The march of Silicon Valley giants – Twitter, Yelp, Google, and others – into San Francisco is generating polar opposite senses of urgency among long-time residents here: on the one hand, to speed up and keep current with new technologies and trends, and on the other, to slow down “gentrification” of the city’s wonderful creative and cultural diversity, as the tech-savvy, moneyed and younger generation become neighbours.
The giant firms are moving into San Francisco to attract the best talent of a younger generation who want a living experience that Silicon Valley simply cannot match in the bland flatlands of San Jose. Twitter, Facebook and Yelp opened their new headquarters in the city; Yahoo! is extending it offices here as well, and many hot startups have set up shop too: Airbnb, Dropbox, Uber, Square, and Pinterest. Even Google is branching up here. It is renovating an old printing plant for some of its workers just across the street from our advertising agency offices in the “SOMA” (South of Mission) area. It’s not a Google campus setting. In our neighborhood, the cultures of Latin America rub shoulders with hipsters, creative entrepreneurs, and artists in a proliferating scene of California cuisine and Latin American restaurants, pop-up exhibitions, art events, and galleries. “Googlers” as they are often called, we hope, will enjoy this potpourri as much as we do.
But the pendulum swings both ways. San Francisco’s city government has caught the fever of opposites, experiencing bouts of hot and cold. For one thing, government gives tax breaks to attract these giant firms. It hungers for jobs for long-time residents. TechSF, a quasi-governmental program, had us produce a video about their services which trains or re-trains San Franciscans in technology and media skills to compete for new job opportunities. Government is not on the tech bandwagon, it’s helping to push it.
On the contrary, government leaders express worry and work behind the scenes to smooth the change. They echo the concerns of long-time residents who complain about skyrocketing rents for housing that exclude lower income people. There is growing public resentment about enormous white “Google buses” navigating narrow neighborhood streets and using municipal bus stops to pick up hundreds of workers across the city, whisking them south to large, independent campuses in Silicon Valley. In a conciliatory gesture, Google recently announced major funding of transportation fares for underprivileged youth in San Francisco, thanks no doubt to City Hall’s negotiations.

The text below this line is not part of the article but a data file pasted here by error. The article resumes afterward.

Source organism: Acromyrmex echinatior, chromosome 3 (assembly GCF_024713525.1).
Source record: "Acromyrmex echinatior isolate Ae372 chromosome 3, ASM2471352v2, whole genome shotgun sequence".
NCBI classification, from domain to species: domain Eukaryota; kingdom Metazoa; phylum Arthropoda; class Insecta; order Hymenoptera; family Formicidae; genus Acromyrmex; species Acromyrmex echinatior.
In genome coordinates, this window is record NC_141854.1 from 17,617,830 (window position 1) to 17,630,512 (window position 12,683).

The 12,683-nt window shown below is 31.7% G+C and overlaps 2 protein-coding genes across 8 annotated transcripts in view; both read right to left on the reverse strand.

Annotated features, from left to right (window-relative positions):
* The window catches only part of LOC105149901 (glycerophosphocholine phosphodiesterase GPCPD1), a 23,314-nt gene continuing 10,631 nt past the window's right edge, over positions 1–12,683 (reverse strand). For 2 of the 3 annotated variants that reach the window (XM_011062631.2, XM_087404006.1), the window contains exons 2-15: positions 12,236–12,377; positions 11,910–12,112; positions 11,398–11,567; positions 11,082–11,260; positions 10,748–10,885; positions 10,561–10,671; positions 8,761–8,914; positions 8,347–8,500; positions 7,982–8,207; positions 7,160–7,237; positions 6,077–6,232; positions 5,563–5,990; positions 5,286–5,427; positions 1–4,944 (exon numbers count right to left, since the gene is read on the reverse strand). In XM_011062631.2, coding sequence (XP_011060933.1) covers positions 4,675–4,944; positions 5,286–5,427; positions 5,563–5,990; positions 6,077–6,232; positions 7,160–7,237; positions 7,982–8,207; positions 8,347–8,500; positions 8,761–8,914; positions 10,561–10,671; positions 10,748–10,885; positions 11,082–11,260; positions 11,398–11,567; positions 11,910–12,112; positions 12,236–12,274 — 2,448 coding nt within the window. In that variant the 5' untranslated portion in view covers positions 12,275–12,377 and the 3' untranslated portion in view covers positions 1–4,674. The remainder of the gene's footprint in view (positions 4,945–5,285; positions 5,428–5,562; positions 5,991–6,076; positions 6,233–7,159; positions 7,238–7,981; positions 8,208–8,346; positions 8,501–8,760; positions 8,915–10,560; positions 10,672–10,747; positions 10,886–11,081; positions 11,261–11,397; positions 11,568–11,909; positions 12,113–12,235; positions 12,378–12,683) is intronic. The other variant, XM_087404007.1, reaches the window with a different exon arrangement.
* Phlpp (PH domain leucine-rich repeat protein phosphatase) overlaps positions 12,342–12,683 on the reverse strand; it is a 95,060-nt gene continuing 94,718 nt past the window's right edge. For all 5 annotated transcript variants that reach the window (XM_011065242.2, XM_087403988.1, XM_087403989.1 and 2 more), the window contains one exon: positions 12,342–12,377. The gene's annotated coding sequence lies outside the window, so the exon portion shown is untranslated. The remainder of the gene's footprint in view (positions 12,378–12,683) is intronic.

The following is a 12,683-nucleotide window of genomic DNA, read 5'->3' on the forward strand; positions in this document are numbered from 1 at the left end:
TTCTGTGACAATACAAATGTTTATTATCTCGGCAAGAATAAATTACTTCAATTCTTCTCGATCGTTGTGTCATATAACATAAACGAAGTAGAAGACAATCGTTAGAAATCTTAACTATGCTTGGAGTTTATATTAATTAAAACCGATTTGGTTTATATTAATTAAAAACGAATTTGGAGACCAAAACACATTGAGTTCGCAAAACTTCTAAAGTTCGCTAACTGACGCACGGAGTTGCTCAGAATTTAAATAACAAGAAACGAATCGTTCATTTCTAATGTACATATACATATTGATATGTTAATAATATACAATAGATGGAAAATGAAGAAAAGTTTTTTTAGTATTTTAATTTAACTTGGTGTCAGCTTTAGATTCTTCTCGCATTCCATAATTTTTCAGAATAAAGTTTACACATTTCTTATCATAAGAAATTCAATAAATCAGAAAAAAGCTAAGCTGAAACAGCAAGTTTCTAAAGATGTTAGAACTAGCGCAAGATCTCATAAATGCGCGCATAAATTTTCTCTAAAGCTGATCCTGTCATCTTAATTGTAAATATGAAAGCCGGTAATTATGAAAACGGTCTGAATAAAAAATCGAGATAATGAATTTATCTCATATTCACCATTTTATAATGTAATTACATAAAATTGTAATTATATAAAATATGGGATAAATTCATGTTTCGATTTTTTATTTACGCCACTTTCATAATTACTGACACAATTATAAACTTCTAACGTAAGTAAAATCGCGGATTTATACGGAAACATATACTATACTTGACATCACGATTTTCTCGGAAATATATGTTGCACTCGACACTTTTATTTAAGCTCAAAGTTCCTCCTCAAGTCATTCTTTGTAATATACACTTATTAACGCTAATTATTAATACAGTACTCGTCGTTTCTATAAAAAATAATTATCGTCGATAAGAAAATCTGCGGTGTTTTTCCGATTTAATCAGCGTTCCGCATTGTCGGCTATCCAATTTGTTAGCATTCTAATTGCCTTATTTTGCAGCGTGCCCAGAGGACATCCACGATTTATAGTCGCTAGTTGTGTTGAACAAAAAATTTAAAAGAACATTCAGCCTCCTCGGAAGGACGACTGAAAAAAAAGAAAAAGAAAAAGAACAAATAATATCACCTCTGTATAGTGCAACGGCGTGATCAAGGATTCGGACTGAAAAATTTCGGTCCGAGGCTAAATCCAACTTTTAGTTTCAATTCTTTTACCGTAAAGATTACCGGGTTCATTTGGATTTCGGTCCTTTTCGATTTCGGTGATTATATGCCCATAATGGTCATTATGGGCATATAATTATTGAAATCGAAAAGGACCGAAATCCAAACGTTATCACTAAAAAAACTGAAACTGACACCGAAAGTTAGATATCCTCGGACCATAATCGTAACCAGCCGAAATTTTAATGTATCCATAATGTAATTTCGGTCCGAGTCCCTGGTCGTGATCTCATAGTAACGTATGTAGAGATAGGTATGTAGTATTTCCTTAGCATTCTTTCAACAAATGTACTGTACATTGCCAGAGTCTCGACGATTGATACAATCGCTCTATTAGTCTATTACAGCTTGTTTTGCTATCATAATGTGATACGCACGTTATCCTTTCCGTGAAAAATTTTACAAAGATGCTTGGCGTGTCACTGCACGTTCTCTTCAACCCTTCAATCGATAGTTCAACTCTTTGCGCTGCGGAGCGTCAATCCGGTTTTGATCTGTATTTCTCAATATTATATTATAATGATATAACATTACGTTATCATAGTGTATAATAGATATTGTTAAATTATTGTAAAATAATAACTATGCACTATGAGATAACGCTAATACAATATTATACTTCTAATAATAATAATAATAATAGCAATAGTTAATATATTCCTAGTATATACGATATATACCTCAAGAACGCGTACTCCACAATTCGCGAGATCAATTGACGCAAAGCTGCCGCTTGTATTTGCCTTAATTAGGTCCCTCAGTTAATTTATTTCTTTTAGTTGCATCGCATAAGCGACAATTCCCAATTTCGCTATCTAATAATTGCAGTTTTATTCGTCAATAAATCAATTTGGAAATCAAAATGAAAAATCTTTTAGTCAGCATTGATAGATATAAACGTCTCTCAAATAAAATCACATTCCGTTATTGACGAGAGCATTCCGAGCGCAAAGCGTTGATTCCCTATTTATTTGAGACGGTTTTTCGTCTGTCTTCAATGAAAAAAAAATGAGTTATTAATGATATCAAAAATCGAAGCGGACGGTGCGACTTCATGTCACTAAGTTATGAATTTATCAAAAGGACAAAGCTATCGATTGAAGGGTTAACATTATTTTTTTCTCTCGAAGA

But it is the physical proximity of tech firms and their people that seem to especially ramp up the excitement. “Geek Events”, informal gatherings of people interested in tech, are being held just down the street from our office, and they are growing in attendance and energy. We too as marketers love the latest versions of cool tools that are becoming better to use such as self-serve DSPs (demand side platforms) that provide our clients millions of impressions and inventory through multiple ad exchanges, using real-time bidding and in-depth targeting solutions. We also check out the latest inbound marketing solutions and marketing automation software – like Hubspot, Marketo, and Paradot – that integrate with CRM solutions such as Salesforce to nurture early leads through the sales cycles and beyond. Our favorites are emerging video production technologies which are not only fun and time-savers but help us to make richer products since we’re doing more video on the Internet to brand our clients. We’re definitely on this bandwagon too.
However, we are also deeply attracted by what is definitely not high tech. Recently we created four videos, titled Mission Stories to celebrate characters in our neighborhood called The Mission. We tell the stories of people in small businesses which we think are great examples of home-grown brands. There’s an Italian importer of food processing machines making pasta, guys in a photo studio marketing Civil War-era tin type prints on metal, a pair who teach rock climbing up a huge cement wall, and the owner of a boxing gym where women love to do intense boxing work outs.
These are the kinds of “low-tech” neighborhood characters and brands that we love. We hope that our new hi-tech neighbors will too.